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Make sustainable construction widespread For several decades, LVMH has acted to build and renovate its buildings with respect for the envi- ronment. The Group s objective today is to roll this policy out groupwide in order to have sites in compliance with the major international stand- ards, such as BBC® (Energy-Efficient Building), HQE® (High Environmental Quality), BREEAM®

(Building Research Establishment s Environmental Assessment Method) or LEED® (Leadership in Energy and Environmental Design). By relying on these standards, LVMH ensures that all environ- mental parameters are taken into consideration at every step of its real estate projects, from the con- struction site to the quality of the architecture, the use of natural materials, the search for the great- est energy performance possible or waste man- agement and the maintenance of the premises. This policy is relayed by the Houses: for example, in 2018, Louis Vuitton decided to incorporate envi- ronmental criteria into the renovation of the show- rooms at its Paris headquarters and in the design of all its workshop projects. This increase in sus- tainable construction allows the Group to expand its list of eco-friendly sites every year. Several are remarkable for their pioneering or particularly green character. This is the case of the Guerlain plants in Chartres and those of Hennessy at Pont Neuf, both of which are HQE® certified; it is also true for the Bvlgari factory in Valenza, LEED® cer- tified at the Gold level; for Eole, the Louis Vuitton warehouse in Cergy-Pontoise, which has earned LEED® EBOM certification, also at the Gold level; and also, for two new European corporate offices of Sephora, certified HQE® at the level of Excellent. In 2018, the list of LVMH sites built or renovated in an exemplary way grew even longer. The extension of the Moët-Hennessy cellars and fermenting room at Montaigu earned HQE® cer- tification as a result. And the new boutique of Parfums Christian Dior on the Champs-Élysées in Paris was certified LEED® at the Silver level. The House continues to forge ahead. In 2018, it com- pleted an LCA on its point of sale at Le Printemps Haussmann, with the goal of using the results

obtained to support its teams in moving toward a systematic approach of eco-design for the boutiques.

The sustainable construction process of LVMH includes growing attention to the interior decor of the sites. As part of the renovation of its Sèvres boutique, scheduled in 2019, Guerlain for example planned the installation of furnishings manufac- tured from recycled materials. The new display furniture for Benefit products at Sephora is also made from recycled materials. Eco-designed according to the ReNew system, it is lighter and more modular, which means that it can be trans- ported, installed and changed in an eco-friendlier manner. The management of the end of life of furniture items is also optimized, as each element can be dismantled to facilitate reuse. Integration of the buildings within their natural environment is another major challenge for the Houses. Extremely vigilant in this area, they create flowery fallow land and green spaces managed sustaina- bly, reforest and protect certain areas, install bee hives and establish eco-pastures. An illustration of this policy is the fact that, since 2018, between May and October, sheep graze around the Moët- Hennessy storage site in Recy. This prevents pol- lution and the noise that mechanical garden tools could generate. The herd also offers a bucolic appearance to the location that is appreciated by the employees.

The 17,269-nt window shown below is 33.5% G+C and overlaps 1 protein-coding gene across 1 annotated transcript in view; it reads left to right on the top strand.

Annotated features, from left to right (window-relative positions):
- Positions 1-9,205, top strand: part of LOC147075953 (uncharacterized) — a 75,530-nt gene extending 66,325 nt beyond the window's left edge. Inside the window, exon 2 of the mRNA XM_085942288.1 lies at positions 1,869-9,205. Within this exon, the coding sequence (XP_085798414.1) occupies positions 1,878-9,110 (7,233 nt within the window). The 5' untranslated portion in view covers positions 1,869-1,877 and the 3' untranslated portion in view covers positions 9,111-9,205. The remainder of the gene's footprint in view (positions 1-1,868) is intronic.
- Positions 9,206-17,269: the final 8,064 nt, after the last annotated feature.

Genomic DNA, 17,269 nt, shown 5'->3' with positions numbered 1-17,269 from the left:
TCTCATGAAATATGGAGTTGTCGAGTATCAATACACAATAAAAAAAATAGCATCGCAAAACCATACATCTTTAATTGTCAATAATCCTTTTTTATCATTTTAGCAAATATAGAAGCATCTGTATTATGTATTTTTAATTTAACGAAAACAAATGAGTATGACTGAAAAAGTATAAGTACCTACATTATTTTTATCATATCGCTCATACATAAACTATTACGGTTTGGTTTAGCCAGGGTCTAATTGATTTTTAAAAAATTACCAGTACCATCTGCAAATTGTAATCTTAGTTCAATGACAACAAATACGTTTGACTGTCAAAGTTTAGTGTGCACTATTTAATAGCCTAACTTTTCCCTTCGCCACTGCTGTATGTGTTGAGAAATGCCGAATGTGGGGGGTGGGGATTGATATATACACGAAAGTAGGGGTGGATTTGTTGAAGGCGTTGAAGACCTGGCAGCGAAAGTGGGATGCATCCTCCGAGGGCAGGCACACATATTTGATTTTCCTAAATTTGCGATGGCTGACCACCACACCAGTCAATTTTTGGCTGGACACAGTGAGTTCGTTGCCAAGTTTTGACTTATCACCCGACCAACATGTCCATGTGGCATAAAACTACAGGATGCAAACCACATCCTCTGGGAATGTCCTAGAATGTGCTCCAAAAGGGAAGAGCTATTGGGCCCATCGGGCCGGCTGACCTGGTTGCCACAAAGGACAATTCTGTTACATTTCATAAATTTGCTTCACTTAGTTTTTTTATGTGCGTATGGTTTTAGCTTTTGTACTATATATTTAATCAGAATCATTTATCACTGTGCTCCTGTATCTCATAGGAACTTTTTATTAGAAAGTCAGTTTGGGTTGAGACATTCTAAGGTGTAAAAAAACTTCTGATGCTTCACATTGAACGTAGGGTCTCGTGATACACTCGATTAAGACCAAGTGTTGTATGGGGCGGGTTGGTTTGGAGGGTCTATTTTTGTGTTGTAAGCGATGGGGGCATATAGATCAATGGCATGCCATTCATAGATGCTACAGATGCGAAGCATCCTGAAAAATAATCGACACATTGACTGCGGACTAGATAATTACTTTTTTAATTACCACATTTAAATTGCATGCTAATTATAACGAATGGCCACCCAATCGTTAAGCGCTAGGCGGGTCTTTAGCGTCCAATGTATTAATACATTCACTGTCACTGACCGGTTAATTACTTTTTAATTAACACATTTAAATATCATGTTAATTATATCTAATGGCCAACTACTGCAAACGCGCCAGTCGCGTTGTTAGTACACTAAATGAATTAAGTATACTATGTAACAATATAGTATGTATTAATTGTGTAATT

Promote the eco-design of the boutiques The strong commitment shown by the Houses allowed LVMH to reach one of the initial objectives of LIFE 2020 ahead of schedule the 15% improve- ment in the average energy efficiency of the exist- ing boutiques. Antonio Belloni, Group General Manager, thus announced the Group is doubling the target rate to 30%. This rapid progress is par- ticularly driven by LVMH LIFE in Stores, a new pro- gram intended to support the teams. Launched in 2016 as an extension of LVMH Lighting, it is designed to encourage the inclusion of the envi- ronmental challenges upstream of projects for bou- tiques, starting at the design phase. It is based on internal guidelines, developed on the basis of the best known global standards, including LEED®, HQE® and the WELL Building Standard®. The pur- pose of LVMH LIFE in Stores is to inform, educate and train key audiences about the environmental excellence of the sales floor areas. Since its roll- out, the program has given birth to a guide, a